Tanaya Shree, Benelita T. Elie, Alfred Garfall, Katherine Bell-McGuinn, Kenishana Simpson, Violetta Barbashina, and Johanna A. Joyce
The tissue environment in which tumors arise and grow can profoundly influence the trajectory of those tumors; namely, how aggressive they can become and even whether or not they metastasize. Recent studies suggest that a tumor’s environment can also influence how it responds to treatment. In our studies of breast cancer, we have found that enzymes called cathepsins are increased when tumors are treated with chemotherapy, and that inhibiting these enzymes while giving chemotherapy greatly enhances antitumor effects of the chemotherapy. Thus, these enzymes may be involved in helping tumors recover from chemotherapy and regrow, and inhibiting them allows us to impair this process. Taking this strategy further, a triple-drug therapy we designed — targeting tumor blood vessels in addition to cathepsins while administering standard chemotherapy — was highly effective at reducing tumor growth in an animal model, and also significantly reduced lung metastases. Thus, we believe that targeting “normal” cells in the microenvironment of tumors in addition to our standard treatments targeting tumor cells will help us achieve maximum therapeutic benefit.
Jason A. Willis, Sarah H. Olson, Robert C. Kurtz, and Robert J. Klein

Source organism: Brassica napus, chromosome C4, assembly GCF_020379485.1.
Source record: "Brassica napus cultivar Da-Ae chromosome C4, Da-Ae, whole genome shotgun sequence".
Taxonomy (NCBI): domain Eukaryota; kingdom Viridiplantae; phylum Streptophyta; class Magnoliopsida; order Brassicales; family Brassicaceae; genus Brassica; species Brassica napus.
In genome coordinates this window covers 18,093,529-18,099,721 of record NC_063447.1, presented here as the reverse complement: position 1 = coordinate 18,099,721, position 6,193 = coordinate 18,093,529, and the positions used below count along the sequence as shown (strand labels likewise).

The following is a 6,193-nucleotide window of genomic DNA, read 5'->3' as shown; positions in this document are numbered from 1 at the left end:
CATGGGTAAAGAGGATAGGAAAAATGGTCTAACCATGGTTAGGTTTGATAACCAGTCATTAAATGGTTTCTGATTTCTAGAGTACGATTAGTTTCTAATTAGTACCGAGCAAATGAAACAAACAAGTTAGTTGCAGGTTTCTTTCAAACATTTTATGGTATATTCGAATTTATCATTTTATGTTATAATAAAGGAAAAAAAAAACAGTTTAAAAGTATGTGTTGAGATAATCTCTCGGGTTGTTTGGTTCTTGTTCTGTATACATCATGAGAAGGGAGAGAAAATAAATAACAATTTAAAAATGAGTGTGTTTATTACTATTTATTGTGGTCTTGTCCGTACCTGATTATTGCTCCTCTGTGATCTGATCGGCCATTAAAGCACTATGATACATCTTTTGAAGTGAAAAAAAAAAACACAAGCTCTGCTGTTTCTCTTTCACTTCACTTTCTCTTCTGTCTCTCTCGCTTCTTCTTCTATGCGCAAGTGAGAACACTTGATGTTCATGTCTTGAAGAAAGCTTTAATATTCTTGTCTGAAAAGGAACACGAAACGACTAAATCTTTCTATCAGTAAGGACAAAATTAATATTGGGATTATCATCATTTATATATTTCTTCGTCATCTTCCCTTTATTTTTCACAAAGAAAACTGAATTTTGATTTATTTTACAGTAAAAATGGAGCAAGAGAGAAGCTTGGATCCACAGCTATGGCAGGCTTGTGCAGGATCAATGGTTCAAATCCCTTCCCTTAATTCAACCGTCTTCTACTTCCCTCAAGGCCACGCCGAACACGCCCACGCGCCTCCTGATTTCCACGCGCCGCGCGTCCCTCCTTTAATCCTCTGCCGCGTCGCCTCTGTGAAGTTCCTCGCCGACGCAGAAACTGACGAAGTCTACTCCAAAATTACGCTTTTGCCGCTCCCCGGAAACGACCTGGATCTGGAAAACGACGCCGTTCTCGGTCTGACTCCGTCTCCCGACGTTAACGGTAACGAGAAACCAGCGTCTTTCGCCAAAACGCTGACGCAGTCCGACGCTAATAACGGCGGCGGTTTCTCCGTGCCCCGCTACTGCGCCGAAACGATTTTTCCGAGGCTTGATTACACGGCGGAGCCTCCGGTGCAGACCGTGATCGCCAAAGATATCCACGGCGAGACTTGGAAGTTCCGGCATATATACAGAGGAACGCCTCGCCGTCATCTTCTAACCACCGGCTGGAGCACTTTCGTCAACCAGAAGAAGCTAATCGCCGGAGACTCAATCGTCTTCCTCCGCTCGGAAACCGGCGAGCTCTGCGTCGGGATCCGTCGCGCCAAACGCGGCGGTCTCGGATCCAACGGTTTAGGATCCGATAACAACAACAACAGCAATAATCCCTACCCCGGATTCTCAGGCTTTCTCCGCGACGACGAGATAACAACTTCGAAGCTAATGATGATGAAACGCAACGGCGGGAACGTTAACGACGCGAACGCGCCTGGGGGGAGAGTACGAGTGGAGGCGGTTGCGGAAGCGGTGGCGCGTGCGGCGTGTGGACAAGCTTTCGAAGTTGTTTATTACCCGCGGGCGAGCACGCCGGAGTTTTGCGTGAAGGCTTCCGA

The goal of our project is to locate inherited mutations in DNA that predispose some individuals to pancreatic cancer and influence their overall prognosis. The research is a collaborative effort between geneticists, statisticians, and physicians at Memorial Sloan Kettering Cancer Center. We hope that this project will lead to a better understanding of how pancreatic cancer arises and to the development of new therapies. The poster describes some of our preliminary findings. First, a certain type of inherited mutation (called copy number variation) is more common in patients who have multiple family members affected by pancreatic cancer. We are currently investigating how and why this type of mutation may lead to increased risk of cancer. Second, at least one previously undiscovered mutation seems to correlate with very poor survival from pancreatic cancer. We are confirming this result in a much larger study.